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Man Admits to Drunkenly Stealing Thumb From Ancient $4.5M Chinese Statue

A Delaware man is expected to plead guilty.

A Delaware man is expected to plead guilty to stealing the thumb off an ancient statue worth $4.5 million after drinking at a Philadelphia museum party.  Michael Rohana, 29, has reportedly accepted a plea bargain that would spare him 30 years of jail time. Read on to find out what happened that fateful night at an ugly Christmas sweater party, how an international incident erupted, and what happened at Rohana's first trial. 

Posed for Selfie, Left With Thumb


In December 2017, during an ugly Christmas sweater party at the Franklin Institute in Philadelphia, Rohana sneaked into a roped-off exhibit and took the thumb off a 2,000-year-old terracotta statue of a Chinese warrior.  Security video captured Rohana posing for a selfie with an arm wrapped around the sculpture known as The Cavalryman, which was insured at $4.5 million. The video appears to show Rohana break something off the statue's left hand and pocket it as he walked away.

Image of Thumb Shared to Snapchat


Museum staff noticed the thumb was missing on Jan. 8, 2018. Using surveillance video and credit card records, the FBI tracked down Rohana at his Delaware home. He immediately confessed and retrieved the thumb from his bedroom desk drawer.  Friends who accompanied him to the party later testified that he talked about taking the finger during the car ride home and shared an image of the digit on Snapchat.

Part of Ancient Army


The statue was one of 10 on loan to the museum. It was part of the Terracotta Army, a collection of 8,000 warriors that date to 209 BCE.  Chinese officials were upset by the vandalism. "We ask that the US severely punish the perpetrator," a cultural official said, according to BBC News.  "We have lodged a serious protest with them." Philadelphia passed an official resolution apologizing for the incident.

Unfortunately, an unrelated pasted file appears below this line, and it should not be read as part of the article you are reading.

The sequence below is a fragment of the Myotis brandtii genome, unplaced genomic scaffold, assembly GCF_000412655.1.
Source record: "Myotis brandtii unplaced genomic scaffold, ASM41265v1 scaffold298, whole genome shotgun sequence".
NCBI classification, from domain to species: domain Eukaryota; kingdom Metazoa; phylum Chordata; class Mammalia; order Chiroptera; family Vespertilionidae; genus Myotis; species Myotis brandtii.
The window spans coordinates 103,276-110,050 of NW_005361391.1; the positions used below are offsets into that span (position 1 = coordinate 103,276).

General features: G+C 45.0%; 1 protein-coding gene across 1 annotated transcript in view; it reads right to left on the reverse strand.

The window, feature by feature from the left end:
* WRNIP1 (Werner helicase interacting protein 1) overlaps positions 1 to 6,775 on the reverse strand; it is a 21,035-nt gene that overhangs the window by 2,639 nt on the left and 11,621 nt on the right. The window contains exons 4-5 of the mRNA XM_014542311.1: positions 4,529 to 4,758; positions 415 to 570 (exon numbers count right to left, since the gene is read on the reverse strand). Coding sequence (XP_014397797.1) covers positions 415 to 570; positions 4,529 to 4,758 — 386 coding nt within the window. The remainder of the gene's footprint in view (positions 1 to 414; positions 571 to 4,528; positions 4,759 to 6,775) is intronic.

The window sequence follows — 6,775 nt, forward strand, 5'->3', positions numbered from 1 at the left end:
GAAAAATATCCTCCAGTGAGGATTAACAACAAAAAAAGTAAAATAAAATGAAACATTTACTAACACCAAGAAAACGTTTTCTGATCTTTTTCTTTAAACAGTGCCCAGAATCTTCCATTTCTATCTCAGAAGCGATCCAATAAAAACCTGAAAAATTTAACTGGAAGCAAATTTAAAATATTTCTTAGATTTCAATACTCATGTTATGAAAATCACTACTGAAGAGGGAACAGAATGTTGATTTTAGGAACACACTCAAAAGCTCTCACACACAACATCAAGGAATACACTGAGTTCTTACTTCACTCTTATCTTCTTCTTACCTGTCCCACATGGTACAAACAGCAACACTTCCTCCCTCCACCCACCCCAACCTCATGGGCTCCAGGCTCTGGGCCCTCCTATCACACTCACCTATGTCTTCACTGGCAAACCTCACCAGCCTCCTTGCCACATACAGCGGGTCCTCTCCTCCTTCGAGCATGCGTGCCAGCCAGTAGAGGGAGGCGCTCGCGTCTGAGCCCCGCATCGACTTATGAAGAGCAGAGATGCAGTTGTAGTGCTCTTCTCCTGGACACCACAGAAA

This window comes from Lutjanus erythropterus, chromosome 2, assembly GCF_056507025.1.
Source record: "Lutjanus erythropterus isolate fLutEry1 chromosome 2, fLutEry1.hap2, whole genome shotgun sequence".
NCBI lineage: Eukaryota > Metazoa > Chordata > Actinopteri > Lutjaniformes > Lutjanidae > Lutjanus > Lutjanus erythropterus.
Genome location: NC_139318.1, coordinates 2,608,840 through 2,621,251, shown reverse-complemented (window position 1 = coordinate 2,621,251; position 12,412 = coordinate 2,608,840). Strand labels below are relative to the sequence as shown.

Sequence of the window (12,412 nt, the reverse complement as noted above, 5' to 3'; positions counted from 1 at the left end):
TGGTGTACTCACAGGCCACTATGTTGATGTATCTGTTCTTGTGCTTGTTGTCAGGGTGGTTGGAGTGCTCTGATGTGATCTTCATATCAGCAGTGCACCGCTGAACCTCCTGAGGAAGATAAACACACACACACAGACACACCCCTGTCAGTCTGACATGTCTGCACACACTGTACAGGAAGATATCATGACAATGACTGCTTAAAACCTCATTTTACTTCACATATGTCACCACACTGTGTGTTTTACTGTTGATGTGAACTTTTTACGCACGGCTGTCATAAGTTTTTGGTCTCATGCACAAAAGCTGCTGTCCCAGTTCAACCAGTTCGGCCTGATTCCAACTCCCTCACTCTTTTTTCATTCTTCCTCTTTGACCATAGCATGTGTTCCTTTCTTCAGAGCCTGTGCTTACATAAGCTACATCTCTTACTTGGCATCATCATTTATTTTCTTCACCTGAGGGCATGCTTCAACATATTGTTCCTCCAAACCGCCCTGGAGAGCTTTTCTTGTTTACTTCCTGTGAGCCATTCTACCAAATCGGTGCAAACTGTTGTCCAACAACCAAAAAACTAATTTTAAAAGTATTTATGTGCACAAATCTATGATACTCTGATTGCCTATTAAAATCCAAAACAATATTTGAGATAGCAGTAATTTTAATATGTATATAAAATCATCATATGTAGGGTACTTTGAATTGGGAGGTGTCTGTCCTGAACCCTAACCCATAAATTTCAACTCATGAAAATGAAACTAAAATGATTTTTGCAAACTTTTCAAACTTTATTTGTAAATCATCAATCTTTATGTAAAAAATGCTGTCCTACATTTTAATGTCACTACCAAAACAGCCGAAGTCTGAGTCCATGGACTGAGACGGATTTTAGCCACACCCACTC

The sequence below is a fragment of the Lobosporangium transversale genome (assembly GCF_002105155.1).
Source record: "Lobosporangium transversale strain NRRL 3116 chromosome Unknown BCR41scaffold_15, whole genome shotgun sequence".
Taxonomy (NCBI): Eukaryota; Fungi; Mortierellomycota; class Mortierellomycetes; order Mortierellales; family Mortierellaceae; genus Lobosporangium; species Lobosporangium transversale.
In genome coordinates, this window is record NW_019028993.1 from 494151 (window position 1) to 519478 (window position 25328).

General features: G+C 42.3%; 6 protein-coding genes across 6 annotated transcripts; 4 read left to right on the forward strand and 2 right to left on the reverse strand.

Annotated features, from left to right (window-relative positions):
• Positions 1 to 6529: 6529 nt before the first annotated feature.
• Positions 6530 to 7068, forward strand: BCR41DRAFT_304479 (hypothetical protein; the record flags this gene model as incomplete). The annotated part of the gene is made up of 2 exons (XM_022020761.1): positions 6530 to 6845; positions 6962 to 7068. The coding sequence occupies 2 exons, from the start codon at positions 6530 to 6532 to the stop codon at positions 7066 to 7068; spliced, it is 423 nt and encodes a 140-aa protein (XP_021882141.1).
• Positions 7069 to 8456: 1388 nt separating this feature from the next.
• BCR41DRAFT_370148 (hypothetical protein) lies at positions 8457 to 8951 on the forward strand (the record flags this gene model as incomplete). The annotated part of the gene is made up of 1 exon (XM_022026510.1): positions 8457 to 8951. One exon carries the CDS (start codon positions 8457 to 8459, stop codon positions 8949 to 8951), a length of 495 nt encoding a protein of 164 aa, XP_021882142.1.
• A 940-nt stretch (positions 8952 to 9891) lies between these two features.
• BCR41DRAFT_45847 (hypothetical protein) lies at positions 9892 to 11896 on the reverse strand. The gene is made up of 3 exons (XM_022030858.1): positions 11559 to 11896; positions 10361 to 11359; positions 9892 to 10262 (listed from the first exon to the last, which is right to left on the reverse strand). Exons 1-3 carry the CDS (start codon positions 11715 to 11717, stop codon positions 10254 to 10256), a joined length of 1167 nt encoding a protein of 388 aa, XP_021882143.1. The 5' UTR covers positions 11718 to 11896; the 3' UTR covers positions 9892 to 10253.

What Happened at Trial


Three months later, a federal grand jury indicted Rohana under the federal art theft statute. Rohana was originally tried in April 2019, and he admitted to taking the thumb, calling it a stupid drunken mistake. "Every time I see this video now, I'm trying to figure out: 'What was going through your mind? What were you thinking?' I don't know how I could have been so stupid," he said on the stand.  But his attorneys argued he hadn't been charged under the right law. "These charges were made for art thieves—think like Ocean's Eleven or Mission: Impossible," attorney Catherine C. Henry told jurors. "[Rohana] wasn't in ninja clothing sneaking around the museum. He was a drunk kid in a bright green ugly Christmas sweater." Ultimately, the jury deadlocked on charges, and a mistrial was declared. A retrial was delayed by the COVID pandemic.

Guilty Plea to Lesser Charge Expected


Rohana is expected to plead guilty to a charge of interstate trafficking, which carries a maximum two-year prison sentence and $20,000 fine. In exchange, federal prosecutors dropped the more serious charges of theft and concealment of an object of cultural heritage from a museum, which could have seen Rohana jailed for up to 30 years.

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